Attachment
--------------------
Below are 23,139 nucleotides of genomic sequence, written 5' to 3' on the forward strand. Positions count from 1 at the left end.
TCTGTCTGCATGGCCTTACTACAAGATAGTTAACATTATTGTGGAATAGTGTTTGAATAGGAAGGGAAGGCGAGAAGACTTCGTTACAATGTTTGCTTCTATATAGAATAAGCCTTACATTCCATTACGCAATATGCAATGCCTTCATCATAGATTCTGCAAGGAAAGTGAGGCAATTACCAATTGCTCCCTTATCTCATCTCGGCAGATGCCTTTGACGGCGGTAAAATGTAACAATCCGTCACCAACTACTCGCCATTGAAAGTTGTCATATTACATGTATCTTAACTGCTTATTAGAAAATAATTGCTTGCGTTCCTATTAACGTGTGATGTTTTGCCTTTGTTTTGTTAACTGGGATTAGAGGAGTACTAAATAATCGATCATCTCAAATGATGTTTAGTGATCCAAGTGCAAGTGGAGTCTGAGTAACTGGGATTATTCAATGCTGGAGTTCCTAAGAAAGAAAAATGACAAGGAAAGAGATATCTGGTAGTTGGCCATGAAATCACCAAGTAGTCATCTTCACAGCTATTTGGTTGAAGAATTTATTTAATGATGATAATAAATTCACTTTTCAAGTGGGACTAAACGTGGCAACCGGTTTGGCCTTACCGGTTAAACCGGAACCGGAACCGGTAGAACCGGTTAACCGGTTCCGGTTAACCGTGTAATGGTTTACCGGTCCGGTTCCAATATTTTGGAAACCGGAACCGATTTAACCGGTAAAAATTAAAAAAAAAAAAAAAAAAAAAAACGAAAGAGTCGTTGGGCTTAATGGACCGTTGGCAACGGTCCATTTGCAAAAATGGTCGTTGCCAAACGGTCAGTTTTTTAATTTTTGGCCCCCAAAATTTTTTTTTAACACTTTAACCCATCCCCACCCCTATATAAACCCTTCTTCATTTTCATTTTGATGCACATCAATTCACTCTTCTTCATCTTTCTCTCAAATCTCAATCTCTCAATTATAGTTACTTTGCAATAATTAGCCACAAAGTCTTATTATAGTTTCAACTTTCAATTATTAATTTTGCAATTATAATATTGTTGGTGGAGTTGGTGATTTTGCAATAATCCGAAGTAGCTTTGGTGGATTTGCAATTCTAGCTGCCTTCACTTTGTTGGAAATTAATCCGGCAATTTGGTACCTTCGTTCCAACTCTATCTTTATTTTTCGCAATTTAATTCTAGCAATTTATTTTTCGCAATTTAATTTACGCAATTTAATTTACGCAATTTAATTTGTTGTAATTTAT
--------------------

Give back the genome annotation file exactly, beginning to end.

Below are 23,139 nucleotides of genomic sequence, written 5' to 3' on the forward strand. Positions count from 1 at the left end.
TCTGTCTGCATGGCCTTACTACAAGATAGTTAACATTATTGTGGAATAGTGTTTGAATAGGAAGGGAAGGCGAGAAGACTTCGTTACAATGTTTGCTTCTATATAGAATAAGCCTTACATTCCATTACGCAATATGCAATGCCTTCATCATAGATTCTGCAAGGAAAGTGAGGCAATTACCAATTGCTCCCTTATCTCATCTCGGCAGATGCCTTTGACGGCGGTAAAATGTAACAATCCGTCACCAACTACTCGCCATTGAAAGTTGTCATATTACATGTATCTTAACTGCTTATTAGAAAATAATTGCTTGCGTTCCTATTAACGTGTGATGTTTTGCCTTTGTTTTGTTAACTGGGATTAGAGGAGTACTAAATAATCGATCATCTCAAATGATGTTTAGTGATCCAAGTGCAAGTGGAGTCTGAGTAACTGGGATTATTCAATGCTGGAGTTCCTAAGAAAGAAAAATGACAAGGAAAGAGATATCTGGTAGTTGGCCATGAAATCACCAAGTAGTCATCTTCACAGCTATTTGGTTGAAGAATTTATTTAATGATGATAATAAATTCACTTTTCAAGTGGGACTAAACGTGGCAACCGGTTTGGCCTTACCGGTTAAACCGGAACCGGAACCGGTAGAACCGGTTAACCGGTTCCGGTTAACCGTGTAATGGTTTACCGGTCCGGTTCCAATATTTTGGAAACCGGAACCGATTTAACCGGTAAAAATTAAAAAAAAAAAAAAAAAAAAAAACGAAAGAGTCGTTGGGCTTAATGGACCGTTGGCAACGGTCCATTTGCAAAAATGGTCGTTGCCAAACGGTCAGTTTTTTAATTTTTGGCCCCCAAAATTTTTTTTTAACACTTTAACCCATCCCCACCCCTATATAAACCCTTCTTCATTTTCATTTTGATGCACATCAATTCACTCTTCTTCATCTTTCTCTCAAATCTCAATCTCTCAATTATAGTTACTTTGCAATAATTAGCCACAAAGTCTTATTATAGTTTCAACTTTCAATTATTAATTTTGCAATTATAATATTGTTGGTGGAGTTGGTGATTTTGCAATAATCCGAAGTAGCTTTGGTGGATTTGCAATTCTAGCTGCCTTCACTTTGTTGGAAATTAATCCGGCAATTTGGTACCTTCGTTCCAACTCTATCTTTATTTTTCGCAATTTAATTCTAGCAATTTATTTTTCGCAATTTAATTTACGCAATTTAATTTACGCAATTTAATTTGTTGTAATTTAT